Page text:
- In The Simpsons parody of Tom Sawyer, Bart (as Tom) tries this but Milhouse doesn't fall for it. So Nelson (as Huck) threatens him with physical violence, which works much better.
- From Futurama, when characters enter books to hunt down a giant brain...
Brain: Tom Sawyer, you tricked me! This task has been less fun than previously indicated. May this corny slice of Americana be your prison for all eternity.
- Camp Lazlo: In "Bowling for Dinosaurs", Scoutmaster Lumpus tricks the Bean Scouts into clearing the space for his new bowling alley by getting them to dig for dinosaur bones.
- Real Life: One of the most effective ways to get people to agree to join a group is to gather together a large number of people only mildly interested in joining said group and telling them how few people could possibly make the cut. Mass job interviews, Greek Week and volunteering rallies all depend on people seeing their competition, being told "many will enter, few will win" and that wonder human Law Of Scarcity.
- This can also have the opposite effect. It gives the impression that you probably won't get the job, and may encourage a person to look somewhere that they actually feel they have a chance. Filling out job applications is time consuming, and no one wants to do it if the odds of actually getting the job are low to begin with.
- A recent trend among social media users is to post a message promoting a social/political/religious cause, then end the message with "93% of you won't repost this" or some similar vague and unsourced claim of scarcity, with the intent of daring readers to prove they're better than the common rabble.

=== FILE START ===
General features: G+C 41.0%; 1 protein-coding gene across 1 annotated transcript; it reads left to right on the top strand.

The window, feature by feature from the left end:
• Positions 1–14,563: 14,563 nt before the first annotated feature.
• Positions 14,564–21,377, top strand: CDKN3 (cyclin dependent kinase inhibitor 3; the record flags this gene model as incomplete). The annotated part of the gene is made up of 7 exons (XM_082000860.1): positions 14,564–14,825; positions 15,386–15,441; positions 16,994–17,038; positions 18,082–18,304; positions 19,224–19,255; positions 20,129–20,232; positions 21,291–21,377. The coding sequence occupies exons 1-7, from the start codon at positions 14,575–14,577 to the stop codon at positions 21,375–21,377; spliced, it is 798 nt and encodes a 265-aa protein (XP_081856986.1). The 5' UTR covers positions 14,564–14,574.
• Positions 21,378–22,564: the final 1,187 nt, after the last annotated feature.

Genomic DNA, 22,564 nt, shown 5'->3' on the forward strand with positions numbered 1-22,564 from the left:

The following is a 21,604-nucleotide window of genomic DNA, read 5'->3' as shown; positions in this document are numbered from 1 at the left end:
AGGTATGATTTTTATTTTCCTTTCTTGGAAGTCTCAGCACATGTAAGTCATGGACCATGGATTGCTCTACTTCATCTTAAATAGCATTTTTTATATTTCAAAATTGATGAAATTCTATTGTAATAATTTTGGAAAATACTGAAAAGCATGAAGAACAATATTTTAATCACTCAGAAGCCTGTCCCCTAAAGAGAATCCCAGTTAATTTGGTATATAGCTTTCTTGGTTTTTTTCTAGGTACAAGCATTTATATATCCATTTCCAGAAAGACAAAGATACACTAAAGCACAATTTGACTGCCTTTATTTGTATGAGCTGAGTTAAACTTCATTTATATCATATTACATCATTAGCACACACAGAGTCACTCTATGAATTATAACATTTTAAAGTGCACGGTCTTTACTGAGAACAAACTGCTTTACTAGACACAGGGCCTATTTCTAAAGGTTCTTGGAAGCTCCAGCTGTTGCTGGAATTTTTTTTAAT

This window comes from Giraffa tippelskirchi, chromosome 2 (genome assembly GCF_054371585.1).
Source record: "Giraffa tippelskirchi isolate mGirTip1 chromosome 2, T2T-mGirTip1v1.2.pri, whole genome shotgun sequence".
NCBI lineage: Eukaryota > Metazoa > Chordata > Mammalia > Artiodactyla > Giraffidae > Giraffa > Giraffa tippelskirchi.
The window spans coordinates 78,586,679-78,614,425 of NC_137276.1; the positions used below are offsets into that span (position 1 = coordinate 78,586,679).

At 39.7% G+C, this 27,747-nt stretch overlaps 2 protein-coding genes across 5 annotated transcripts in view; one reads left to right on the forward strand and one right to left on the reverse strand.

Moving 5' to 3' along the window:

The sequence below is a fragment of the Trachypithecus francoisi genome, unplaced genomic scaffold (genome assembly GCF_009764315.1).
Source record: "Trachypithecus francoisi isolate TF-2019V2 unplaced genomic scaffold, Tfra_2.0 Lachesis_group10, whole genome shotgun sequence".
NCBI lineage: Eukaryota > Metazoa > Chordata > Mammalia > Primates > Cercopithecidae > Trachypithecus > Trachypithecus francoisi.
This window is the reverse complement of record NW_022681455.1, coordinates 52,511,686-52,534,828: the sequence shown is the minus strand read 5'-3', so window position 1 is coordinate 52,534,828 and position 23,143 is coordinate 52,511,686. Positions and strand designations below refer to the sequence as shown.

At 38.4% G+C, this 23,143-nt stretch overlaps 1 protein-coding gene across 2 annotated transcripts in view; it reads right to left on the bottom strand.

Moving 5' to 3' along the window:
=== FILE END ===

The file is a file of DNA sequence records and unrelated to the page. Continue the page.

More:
- Carnegie Mellon University has a tradition of literal fence painting: a fence on campus has been painted with messages from fraternities and other student groups thousands of times over the last few decades. The groups involved have been very successful getting member participation in doing the painting (the tradition is that each group has to repaint the entire fence) and staying up all night guarding it against other groups that might paint over it. (The original wooden fence, dating to the 1920s, eventually rotted and collapsed under the weight of all the paint, so the fence being painted now is actually a newer replacement.)
- Northwestern University has a similar tradition, though it is far older and involves a rock. Which has gotten dramatically bigger over the years.
- The schools in the Central Bucks district in PA do the same. To prevent them from being vandalized the, the high schools have a rock out front and outback. Student groups paint the rock on special occasions in the middle of the night. It has been suggested that a great prank would be to power-wash the rock.